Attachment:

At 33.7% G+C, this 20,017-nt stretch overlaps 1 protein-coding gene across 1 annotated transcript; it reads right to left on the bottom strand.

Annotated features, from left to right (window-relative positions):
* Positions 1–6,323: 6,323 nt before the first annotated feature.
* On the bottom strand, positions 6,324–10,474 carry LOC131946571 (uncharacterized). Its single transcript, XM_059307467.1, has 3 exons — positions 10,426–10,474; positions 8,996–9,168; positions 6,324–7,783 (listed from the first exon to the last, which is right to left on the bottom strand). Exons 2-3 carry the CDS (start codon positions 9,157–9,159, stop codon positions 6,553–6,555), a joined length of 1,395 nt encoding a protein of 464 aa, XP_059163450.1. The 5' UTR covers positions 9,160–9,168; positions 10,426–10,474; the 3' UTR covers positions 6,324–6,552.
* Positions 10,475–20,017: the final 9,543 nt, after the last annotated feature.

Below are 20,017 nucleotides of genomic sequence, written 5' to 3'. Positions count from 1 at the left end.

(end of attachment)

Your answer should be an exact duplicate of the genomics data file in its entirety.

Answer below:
At 33.7% G+C, this 20,017-nt stretch overlaps 1 protein-coding gene across 1 annotated transcript; it reads right to left on the bottom strand.

Annotated features, from left to right (window-relative positions):
* Positions 1–6,323: 6,323 nt before the first annotated feature.
* On the bottom strand, positions 6,324–10,474 carry LOC131946571 (uncharacterized). Its single transcript, XM_059307467.1, has 3 exons — positions 10,426–10,474; positions 8,996–9,168; positions 6,324–7,783 (listed from the first exon to the last, which is right to left on the bottom strand). Exons 2-3 carry the CDS (start codon positions 9,157–9,159, stop codon positions 6,553–6,555), a joined length of 1,395 nt encoding a protein of 464 aa, XP_059163450.1. The 5' UTR covers positions 9,160–9,168; positions 10,426–10,474; the 3' UTR covers positions 6,324–6,552.
* Positions 10,475–20,017: the final 9,543 nt, after the last annotated feature.

Below are 20,017 nucleotides of genomic sequence, written 5' to 3'. Positions count from 1 at the left end.